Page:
For a majority of my assessment practices I utilize LMS. As I have discussed in the Learning Online Post, this allows me to share my content in a single location, embed all materials, videos as well as assessment as students and parents are able to access assignment expectations as well as marking schemes at all times. In terms of assessment practices, I have students working on FlipGrids to share their learning. Students complete Formative checks for understanding. Engaging in dialogue with their peers through discussion forums to further understand and discuss content. As shared in the article Assessing using Learning Technology, Timmis, Broadfoot, Sutherland, and Oldfield (2016) echo my love for LMS with the notion that “The LMS allows for transparency amongst all stakeholders in the learning process. Students can access resources and assignments while communicating with their peers and teacher. Parents may monitor student progress while also communicating with the teacher. Often what is communicated in class does not make it home to the parents. The LMS removes this hindrance in communication”. I have found that to be the case in my experience. All parties are aware of the expectations and I am able to easily communicate with students and their support systems (parents/guardians/Tutorial teachers and if needed the Student Support team having access to the content). I find this wrap around approach helps all students, but specifically those who need a little more encouragement and explanation through supports provided.
With that being said, although Moodle is available in the division I work for, not all teachers utilize this program. In fact, in Mike Wolf’s post (he works for the same division I do) he spoke about Moodle being cumbersome. He stated in a response to my post singing it’s praises: “I’ve always wanted to explore Moodle more in-depth, but the learning curve/time spent to do it well has always deterred me”. Mike is an avid tech user who has tremendous ways of utilizing tech to teach and assess his students. If he feels this way about this system, he is certainly not alone. Thus, it is important for me to consider this and to expand my horizons as perhaps my students/other stakeholders feel the same. As Katia alluded to in the presentation, all tech comes with its positives and its challenges. What I am learning it is integral to consider both and make conscious decisions to utilize tools that aid pedagogical practices.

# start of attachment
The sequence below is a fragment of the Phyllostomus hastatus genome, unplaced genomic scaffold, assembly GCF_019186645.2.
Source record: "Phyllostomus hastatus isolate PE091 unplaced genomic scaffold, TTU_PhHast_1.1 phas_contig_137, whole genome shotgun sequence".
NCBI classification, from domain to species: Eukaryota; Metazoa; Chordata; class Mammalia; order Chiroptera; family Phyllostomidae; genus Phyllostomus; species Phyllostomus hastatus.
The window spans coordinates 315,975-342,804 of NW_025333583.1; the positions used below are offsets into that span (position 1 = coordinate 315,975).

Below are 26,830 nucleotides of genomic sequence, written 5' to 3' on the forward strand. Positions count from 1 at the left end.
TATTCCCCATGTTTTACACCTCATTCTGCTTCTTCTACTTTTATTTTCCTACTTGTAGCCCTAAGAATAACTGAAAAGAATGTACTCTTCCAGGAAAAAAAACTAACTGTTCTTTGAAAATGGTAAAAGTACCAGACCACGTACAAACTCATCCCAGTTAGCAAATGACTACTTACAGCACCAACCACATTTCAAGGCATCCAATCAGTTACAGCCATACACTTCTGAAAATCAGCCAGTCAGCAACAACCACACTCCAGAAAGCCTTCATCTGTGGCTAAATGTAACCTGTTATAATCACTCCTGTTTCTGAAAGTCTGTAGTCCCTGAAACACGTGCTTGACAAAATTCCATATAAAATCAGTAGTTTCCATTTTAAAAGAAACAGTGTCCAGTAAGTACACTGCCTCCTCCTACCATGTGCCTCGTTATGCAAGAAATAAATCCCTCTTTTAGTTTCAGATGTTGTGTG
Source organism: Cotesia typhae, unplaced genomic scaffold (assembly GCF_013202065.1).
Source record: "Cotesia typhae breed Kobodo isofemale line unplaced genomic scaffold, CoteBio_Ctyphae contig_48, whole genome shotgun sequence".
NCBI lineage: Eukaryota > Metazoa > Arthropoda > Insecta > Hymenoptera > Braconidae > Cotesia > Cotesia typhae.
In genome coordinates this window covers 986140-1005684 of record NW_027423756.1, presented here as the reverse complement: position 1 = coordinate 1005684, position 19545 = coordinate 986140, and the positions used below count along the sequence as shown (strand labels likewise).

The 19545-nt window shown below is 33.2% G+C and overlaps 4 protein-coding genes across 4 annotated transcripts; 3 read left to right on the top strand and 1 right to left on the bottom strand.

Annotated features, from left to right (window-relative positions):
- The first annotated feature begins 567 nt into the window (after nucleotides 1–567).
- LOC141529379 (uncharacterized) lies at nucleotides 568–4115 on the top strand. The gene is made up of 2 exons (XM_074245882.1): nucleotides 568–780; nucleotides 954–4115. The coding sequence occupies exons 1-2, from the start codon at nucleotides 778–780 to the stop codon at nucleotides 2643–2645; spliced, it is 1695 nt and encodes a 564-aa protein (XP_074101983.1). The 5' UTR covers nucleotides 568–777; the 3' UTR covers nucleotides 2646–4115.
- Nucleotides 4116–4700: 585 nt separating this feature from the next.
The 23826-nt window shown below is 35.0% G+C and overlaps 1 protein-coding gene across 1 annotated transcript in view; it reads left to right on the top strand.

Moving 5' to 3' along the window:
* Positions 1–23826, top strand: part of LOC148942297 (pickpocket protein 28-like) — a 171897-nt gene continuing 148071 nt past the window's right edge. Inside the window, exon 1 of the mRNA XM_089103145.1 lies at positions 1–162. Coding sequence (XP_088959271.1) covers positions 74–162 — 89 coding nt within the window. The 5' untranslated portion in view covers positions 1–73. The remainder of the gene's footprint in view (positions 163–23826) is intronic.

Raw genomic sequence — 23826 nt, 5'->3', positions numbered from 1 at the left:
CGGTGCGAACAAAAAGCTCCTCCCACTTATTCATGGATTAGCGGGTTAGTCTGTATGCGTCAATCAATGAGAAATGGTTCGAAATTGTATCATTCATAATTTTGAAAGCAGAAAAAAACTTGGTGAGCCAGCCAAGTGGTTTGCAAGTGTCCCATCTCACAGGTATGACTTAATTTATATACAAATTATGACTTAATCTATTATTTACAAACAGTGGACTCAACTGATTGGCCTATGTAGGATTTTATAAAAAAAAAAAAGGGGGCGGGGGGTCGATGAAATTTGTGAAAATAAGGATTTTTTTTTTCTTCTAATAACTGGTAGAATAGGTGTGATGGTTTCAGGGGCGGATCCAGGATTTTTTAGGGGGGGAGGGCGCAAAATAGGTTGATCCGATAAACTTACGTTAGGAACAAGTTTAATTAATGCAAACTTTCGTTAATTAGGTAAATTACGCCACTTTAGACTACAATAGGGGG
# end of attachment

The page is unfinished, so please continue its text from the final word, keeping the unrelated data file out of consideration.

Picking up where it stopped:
Assessment has been the forefront of my division’s priorities about student engagement and learning. One thing that they do allow is teachers choice about what platforms best suit students. Perhaps it is a good thing students are able to show their learning utilizing a variety of platforms and assessment strategies. But I can also see how this would pose a challenge as students are constantly needing to access a variety of platforms in order to access their work. Are we helping prepare them for a future of change? Or are we just adding more to an already full plate? With assessment being a pillar to our divisions strategic plan it is important to have dialogue like this class is providing to consider the implications of assessment. I plan on utilizing the readings and the groups presentation with my Department in the fall to continue the conversation post COVID. After reviewing the positives, challenges, learning theories and epistemologies I am hoping we have an increased vocabulary to really reflect on our practice this past year and prior years without a global pandemic. I want us to consider:
- What assessment practices worked in your classroom this past year?
- What streamlined the process in order to meet the needs of the students and to help your workload?
- What did you not miss with all the changes COVID required that you can let go? Are there assessments you did not use? Did you miss them?
- What do you want to bring back that was from the “before” days? How can we adopt and let go for this upcoming school year?
In my opinion, one of the most important things we do as educators is assess. Assessment not only lets students know where they stand in terms of a mark, at its best it also can spark curiosity, innovation, and motivation to become active and lifelong learners. I like to think of assessment as ongoing dialogue. It’s not about the end game, or “mark”, it’s about the learning process, the problem solving, the collaboration, the learning process that matters to me. At its best, assessment gives space for conversation, collaboration, feedback, modification- all critical aspects to the learning process.